Russian opposition leader Alexei Navalny has been released from a Berlin hospital after more than a month's treatment for poisoning, with doctors now believing that it's possible he could see a "complete recovery" from the Soviet-era nerve agent, the hospital said Wednesday.
Navalny spent 32 days at Berlin's Charite hospital, 24 of them in intensive care, before doctors deemed his "condition had improved sufficiently for him to be discharged from acute inpatient care." He will remain in Germany for the time being to continue his rehabilitation, his team said.
As he was released Tuesday, the 44-year-old displayed his characteristic sarcastic sense of humour. In an Instagram post, he took swipe at Russian President Vladimir Putin, scoffing at reported comments by the Russian leader suggesting that Navalny might have intentionally poisoned himself.
Navalny, a politician and corruption investigator who is Putin's most visible opponent, was flown to Germany two days after falling ill on Aug. 20 on a domestic flight in Russia. He spent those two days in a coma in a hospital in the Siberian city of Omsk, where Russian doctors said they found no trace of any poisoning.
German chemical weapons experts have determined that he was poisoned with the Soviet-era nerve agent Novichok — findings corroborated by labs in France and Sweden.
Charite hospital said, based on Navalny's progress, physicians believe that a "complete recovery is possible," but added that it "remains too early to gauge the potential long-term effects of his severe poisoning."
Navalny has been posting regular photos recently of his convalescence at the hospital on Instagram, first showing him sitting up in his bed surrounded by his family, then up and about in the building.
In his post Tuesday night, he laughed off a report in the French newspaper Le Monde saying that Putin suggested to French President Emmanuel Macron in a call that Navalny "could have taken the poison himself."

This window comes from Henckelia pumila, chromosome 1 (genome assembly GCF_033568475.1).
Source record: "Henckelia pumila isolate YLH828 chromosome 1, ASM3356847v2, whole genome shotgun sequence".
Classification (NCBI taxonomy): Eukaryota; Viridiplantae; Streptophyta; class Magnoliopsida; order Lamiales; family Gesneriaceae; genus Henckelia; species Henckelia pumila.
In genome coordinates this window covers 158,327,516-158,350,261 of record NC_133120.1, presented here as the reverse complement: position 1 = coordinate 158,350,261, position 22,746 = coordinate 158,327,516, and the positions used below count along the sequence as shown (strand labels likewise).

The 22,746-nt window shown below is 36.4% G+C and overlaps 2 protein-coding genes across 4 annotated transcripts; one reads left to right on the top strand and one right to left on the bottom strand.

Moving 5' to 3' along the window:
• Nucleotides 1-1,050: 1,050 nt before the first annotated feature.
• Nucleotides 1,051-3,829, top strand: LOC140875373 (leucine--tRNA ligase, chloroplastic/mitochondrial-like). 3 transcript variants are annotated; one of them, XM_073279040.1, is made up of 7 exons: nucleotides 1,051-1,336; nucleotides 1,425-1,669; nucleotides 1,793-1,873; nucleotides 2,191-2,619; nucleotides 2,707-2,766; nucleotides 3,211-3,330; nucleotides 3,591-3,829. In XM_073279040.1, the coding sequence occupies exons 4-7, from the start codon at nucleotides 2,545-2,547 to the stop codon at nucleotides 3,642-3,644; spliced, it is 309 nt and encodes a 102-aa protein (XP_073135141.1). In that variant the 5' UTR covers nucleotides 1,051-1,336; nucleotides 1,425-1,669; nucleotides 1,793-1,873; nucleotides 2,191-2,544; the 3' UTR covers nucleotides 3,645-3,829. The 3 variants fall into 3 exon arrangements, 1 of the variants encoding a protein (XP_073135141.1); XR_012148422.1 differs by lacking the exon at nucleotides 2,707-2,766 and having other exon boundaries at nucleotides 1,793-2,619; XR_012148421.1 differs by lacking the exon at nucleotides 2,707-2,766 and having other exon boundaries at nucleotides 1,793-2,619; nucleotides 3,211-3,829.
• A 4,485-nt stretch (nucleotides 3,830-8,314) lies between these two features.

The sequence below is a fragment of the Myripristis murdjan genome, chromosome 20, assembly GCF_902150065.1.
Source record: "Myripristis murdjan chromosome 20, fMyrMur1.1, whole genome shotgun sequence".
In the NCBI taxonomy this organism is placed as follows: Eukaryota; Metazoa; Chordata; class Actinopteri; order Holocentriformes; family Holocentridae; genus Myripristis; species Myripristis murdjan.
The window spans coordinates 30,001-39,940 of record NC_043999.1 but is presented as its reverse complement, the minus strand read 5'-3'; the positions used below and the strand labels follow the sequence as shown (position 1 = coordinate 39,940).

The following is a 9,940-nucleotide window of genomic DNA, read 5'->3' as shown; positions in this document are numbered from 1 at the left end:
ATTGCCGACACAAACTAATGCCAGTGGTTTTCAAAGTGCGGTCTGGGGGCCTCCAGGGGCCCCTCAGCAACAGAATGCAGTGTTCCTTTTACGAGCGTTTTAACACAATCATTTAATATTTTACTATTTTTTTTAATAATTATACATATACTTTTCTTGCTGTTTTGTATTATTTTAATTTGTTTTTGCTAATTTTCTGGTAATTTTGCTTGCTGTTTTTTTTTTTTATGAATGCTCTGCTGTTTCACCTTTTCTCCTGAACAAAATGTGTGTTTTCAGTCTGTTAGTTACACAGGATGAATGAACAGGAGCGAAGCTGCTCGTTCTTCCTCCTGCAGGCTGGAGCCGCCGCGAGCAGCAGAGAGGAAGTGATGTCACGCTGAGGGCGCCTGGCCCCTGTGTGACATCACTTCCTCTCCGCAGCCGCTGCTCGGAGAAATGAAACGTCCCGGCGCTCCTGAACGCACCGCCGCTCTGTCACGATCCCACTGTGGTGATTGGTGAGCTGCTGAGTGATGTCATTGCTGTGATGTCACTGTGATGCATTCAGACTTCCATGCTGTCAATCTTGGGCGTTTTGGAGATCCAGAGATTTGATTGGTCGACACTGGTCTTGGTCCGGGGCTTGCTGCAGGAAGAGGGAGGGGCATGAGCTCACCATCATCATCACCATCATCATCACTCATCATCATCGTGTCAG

"Good theory, I believe it deserves the most careful attention," Navalny wrote in Russian. "Cooked Novichok in the kitchen. Took a sip from a flask on the plane. Fell into a coma."
He wryly wrote that the "ultimate aim of my cunning plan" must have been to die in Siberia, where the cause of death would be "lived long enough."
"But Putin outmaneuvered me. You can't fool him," Navalny wrote. "As a result, I lay in coma for 18 days like a fool, but didn't get my way. The provocation failed!"
Kremlin spokesman Dmitry Peskov on Wednesday said the report about Putin's conversation with Macron was "inaccurate in its reported wording," but refused to elaborate as to which part was inaccurate. Macron's office refused to comment on the report.
The nerve agent used in the attack was the same class of Soviet-era poison that Britain said was used on former Russian spy Sergei Skripal and his daughter in Salisbury, England, in 2018. German Chancellor Angela Merkel has called the poisoning an attempted murder and she and other world leaders have demanded that Russia fully investigate the case.
Navalny was kept in an induced coma for more than two weeks as he was treated with an antidote. Members of his team accused the Kremlin of involvement in the poisoning, charges that Russian officials have vehemently denied.
Russia has bristled at the demands for an investigation, saying that Germany needs to share medical data in the case or compare notes with Russian doctors. Germany has noted that Russian doctors have their own samples from Navalny since he was in their care for 48 hours.
Germany has also enlisted the Hague-based Organization for the Prohibition of Chemical Weapons for technical assistance. The agency has collected independent samples from Navalny for testing but results have not yet been announced.
Navalny spokesman Kira Yarmysh said Navalny will remain in Germany for the time being as "his treatment hasn't been completed."
In an Instagram post depicting him on a park bench Wednesday, Navalny said his immediate plans included "rehabilitation" and learning to do simple things like "stand one leg" or "regain control over the fingers."
"For example, I can't throw a ball with my left hand. I can catch it, but not throw. The brain just doesn't want to do the move. Or handwrite. Until recently, I couldn't (write) in lines. Always started in columns..." Navalny said, adding that he plans to see a physiotherapist every day.
Peskov said Wednesday that Navalny, "as any other Russian citizen," is free to come back to Russia "at any moment." He reiterated that what happened to the him remains "a big question" for the Kremlin, as Russian investigators "don't have any facts pointing to" poisonous substances in Navalny's body.
Peskov once again called for Germany, France and Sweden to share their data with Moscow.
"We're still expecting it and are convinced that it can help us make significant progress in this case," he said.